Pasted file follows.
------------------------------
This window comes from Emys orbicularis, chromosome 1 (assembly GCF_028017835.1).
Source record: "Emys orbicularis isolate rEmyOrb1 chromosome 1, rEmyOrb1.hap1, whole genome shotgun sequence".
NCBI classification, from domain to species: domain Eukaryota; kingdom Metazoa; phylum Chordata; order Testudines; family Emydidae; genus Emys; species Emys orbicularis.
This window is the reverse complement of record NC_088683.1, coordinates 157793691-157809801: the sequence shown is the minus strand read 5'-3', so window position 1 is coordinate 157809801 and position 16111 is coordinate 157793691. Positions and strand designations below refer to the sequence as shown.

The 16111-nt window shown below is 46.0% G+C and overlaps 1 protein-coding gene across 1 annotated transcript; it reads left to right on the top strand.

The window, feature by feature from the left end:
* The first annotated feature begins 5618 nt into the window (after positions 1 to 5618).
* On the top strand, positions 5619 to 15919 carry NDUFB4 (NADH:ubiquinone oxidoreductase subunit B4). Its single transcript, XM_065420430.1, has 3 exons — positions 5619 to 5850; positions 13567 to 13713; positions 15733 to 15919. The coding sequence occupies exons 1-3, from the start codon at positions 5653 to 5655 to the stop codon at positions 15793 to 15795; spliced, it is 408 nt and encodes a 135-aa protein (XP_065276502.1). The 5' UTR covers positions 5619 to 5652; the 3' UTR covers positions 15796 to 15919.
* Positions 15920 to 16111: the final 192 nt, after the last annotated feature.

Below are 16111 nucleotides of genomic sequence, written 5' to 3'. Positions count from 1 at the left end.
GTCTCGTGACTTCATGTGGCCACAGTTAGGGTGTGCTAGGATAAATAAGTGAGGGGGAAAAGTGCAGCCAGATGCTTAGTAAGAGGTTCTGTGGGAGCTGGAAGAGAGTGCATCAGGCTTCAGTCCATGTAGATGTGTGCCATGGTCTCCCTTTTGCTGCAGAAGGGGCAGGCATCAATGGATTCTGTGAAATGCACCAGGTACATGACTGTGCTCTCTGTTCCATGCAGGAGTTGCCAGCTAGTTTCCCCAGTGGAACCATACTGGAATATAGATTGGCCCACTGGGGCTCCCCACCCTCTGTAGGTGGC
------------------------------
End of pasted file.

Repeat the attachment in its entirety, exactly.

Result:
This window comes from Emys orbicularis, chromosome 1 (assembly GCF_028017835.1).
Source record: "Emys orbicularis isolate rEmyOrb1 chromosome 1, rEmyOrb1.hap1, whole genome shotgun sequence".
NCBI classification, from domain to species: domain Eukaryota; kingdom Metazoa; phylum Chordata; order Testudines; family Emydidae; genus Emys; species Emys orbicularis.
This window is the reverse complement of record NC_088683.1, coordinates 157793691-157809801: the sequence shown is the minus strand read 5'-3', so window position 1 is coordinate 157809801 and position 16111 is coordinate 157793691. Positions and strand designations below refer to the sequence as shown.

The 16111-nt window shown below is 46.0% G+C and overlaps 1 protein-coding gene across 1 annotated transcript; it reads left to right on the top strand.

The window, feature by feature from the left end:
* The first annotated feature begins 5618 nt into the window (after positions 1 to 5618).
* On the top strand, positions 5619 to 15919 carry NDUFB4 (NADH:ubiquinone oxidoreductase subunit B4). Its single transcript, XM_065420430.1, has 3 exons — positions 5619 to 5850; positions 13567 to 13713; positions 15733 to 15919. The coding sequence occupies exons 1-3, from the start codon at positions 5653 to 5655 to the stop codon at positions 15793 to 15795; spliced, it is 408 nt and encodes a 135-aa protein (XP_065276502.1). The 5' UTR covers positions 5619 to 5652; the 3' UTR covers positions 15796 to 15919.
* Positions 15920 to 16111: the final 192 nt, after the last annotated feature.

Below are 16111 nucleotides of genomic sequence, written 5' to 3'. Positions count from 1 at the left end.
GTCTCGTGACTTCATGTGGCCACAGTTAGGGTGTGCTAGGATAAATAAGTGAGGGGGAAAAGTGCAGCCAGATGCTTAGTAAGAGGTTCTGTGGGAGCTGGAAGAGAGTGCATCAGGCTTCAGTCCATGTAGATGTGTGCCATGGTCTCCCTTTTGCTGCAGAAGGGGCAGGCATCAATGGATTCTGTGAAATGCACCAGGTACATGACTGTGCTCTCTGTTCCATGCAGGAGTTGCCAGCTAGTTTCCCCAGTGGAACCATACTGGAATATAGATTGGCCCACTGGGGCTCCCCACCCTCTGTAGGTGGC